With one single (but critically important) exception, the characters are almost magically drawn – I can see each of them in my head and feel that I know them. This is done really well and very cleverly – the author barely ever offers description and so uses other writing techniques to encourage us to become ‘involved’ with them. Even the story baddies have enough to allow us to feel some, if not sympathy – understanding - of them as beings who we might know. The characters individual stories have much more weight than the somewhat flimsy narrative ark of the meta story in which they sit. The big picture story is that a village wants something that it uses nefarious means to achieve. I am not sure which readers would care much about that particular story and I found it a bit of a non-event.
The major flaw of the story for me was the central character of Morrigan who I found way too pantomime and void, and this individual carried another key and somewhat ridiculous element of the story which was ‘the old religion’ (witchcraft). The reader is encouraged to believe that a modern collective of human beings (an entire village no less) could be firstly absolutely terrified of a panto witch, secondly that they could all be persuaded through fear to participate in deeply criminal and ridiculous acts and thirdly that they could believe it would achieve what they want for the village. I am afraid that for me this was a stretch in credibility too far and it did not work at all. I was neither ‘frightened’ by the wicker man type story nor persuaded by it as in any way possible or probable.
The writer is talented, gifted and his writing exceptionally well crafted (he is the author of a great many other books in another name). I look forward to other works by him but this book – with much to commend it – still left me a little disappointed.
It reminded me of Hot Fuzz at some points because in the bar where Tom works, all the villagers meet and some regard him with suspicion and others are really nice to him. It's all very cloak and dagger.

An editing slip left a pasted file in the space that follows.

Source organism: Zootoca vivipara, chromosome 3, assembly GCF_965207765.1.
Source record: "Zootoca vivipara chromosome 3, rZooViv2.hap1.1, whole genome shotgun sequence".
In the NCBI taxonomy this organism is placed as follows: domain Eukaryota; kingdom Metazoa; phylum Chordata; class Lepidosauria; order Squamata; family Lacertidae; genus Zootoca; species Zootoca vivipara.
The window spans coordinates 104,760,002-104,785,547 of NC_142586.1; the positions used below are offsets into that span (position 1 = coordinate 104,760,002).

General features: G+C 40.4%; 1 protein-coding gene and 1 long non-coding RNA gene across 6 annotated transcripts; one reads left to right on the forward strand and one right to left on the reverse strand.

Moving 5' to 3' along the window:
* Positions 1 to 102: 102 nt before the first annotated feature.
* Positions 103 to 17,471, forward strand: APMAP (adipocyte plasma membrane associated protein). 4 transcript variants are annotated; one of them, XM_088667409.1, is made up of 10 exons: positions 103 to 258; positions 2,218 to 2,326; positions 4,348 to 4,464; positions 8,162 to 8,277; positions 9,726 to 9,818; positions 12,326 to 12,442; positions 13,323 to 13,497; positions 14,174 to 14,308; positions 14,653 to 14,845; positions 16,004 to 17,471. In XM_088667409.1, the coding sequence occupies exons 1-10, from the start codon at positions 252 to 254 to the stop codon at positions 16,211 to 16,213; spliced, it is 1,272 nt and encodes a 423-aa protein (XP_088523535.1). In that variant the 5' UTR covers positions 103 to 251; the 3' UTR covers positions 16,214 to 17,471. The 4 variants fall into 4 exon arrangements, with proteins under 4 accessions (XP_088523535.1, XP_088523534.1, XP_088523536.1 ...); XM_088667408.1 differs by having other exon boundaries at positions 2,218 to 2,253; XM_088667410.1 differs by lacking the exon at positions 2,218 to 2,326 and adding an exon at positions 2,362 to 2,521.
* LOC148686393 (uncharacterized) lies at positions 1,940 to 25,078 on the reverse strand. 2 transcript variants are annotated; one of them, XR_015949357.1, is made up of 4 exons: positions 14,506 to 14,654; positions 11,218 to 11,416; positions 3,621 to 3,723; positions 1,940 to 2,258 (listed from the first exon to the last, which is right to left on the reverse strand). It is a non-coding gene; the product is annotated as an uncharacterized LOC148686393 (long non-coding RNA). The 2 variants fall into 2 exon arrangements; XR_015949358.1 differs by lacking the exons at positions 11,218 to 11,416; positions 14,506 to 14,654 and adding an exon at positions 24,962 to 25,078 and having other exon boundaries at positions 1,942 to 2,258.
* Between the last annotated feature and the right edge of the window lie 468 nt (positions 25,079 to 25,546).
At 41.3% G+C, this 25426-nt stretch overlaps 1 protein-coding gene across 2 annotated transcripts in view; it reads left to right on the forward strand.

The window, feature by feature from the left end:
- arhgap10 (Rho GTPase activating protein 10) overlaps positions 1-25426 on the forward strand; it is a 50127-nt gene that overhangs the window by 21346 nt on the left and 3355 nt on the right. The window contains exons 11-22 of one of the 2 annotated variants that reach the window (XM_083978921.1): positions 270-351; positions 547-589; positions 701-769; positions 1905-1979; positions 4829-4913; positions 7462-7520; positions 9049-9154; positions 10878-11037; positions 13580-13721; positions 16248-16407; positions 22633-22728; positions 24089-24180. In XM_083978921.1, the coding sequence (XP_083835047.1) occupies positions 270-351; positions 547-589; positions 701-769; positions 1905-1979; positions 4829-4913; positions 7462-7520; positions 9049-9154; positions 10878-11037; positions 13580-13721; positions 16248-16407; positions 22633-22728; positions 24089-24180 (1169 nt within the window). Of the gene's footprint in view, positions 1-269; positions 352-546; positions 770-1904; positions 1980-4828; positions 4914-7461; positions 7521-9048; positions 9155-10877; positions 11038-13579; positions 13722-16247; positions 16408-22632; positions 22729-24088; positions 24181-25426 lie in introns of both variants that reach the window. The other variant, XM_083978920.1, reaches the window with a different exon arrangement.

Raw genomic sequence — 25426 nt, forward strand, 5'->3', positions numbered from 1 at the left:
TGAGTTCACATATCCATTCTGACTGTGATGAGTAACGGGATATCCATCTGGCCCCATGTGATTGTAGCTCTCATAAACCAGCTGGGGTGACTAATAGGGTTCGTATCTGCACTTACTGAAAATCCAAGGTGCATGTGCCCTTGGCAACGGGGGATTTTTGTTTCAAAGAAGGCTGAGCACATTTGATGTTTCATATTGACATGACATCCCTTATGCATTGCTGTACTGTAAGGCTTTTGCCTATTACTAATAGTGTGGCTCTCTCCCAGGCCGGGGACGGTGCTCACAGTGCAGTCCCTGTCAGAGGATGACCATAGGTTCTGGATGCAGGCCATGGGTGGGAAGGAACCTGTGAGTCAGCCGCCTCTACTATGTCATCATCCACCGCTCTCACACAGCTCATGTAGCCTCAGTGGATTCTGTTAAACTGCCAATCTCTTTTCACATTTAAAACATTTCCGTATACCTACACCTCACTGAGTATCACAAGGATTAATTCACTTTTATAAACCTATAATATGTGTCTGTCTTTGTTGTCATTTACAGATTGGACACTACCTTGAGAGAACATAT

I did feel that I wouldn't have read book two based on this one because it was all a bit unrealistic. No one would follow the words of Morrigan (who turns out to be a retired school teacher with a taste for pain). She was using knowledge to her advantage but managed to convince the entire village that powers were at work. Anyone who didn't confirm had an accident. I don't believe that the police wouldn't have investigated further.
Anyway, it introduces Tom and Lila and Pearl who are much more involved and interesting in the next book.
Combining a core crime thriller with the unsettling backdrop of a gothic horror is a great combination. Tom Kilgannon is a strong, well-written character who carries the plot well. I’m looking forward to reading more about him.
Iiving. They were fast paced and exiting, and well written. This could not be more different. To make this kind of genre convincing means spending time creating atmosphere and exploring characters responses. The short sentence and paragraph method does not work. Characters are presented as events arrive, eventually rather superficial reasons for their behaviour are given. Morrigan is pathetic. Phil Rickman does this genre well, his ironic dark humour helps too. I have not given up on Martyn Waites. perhaps he should stick to the North East.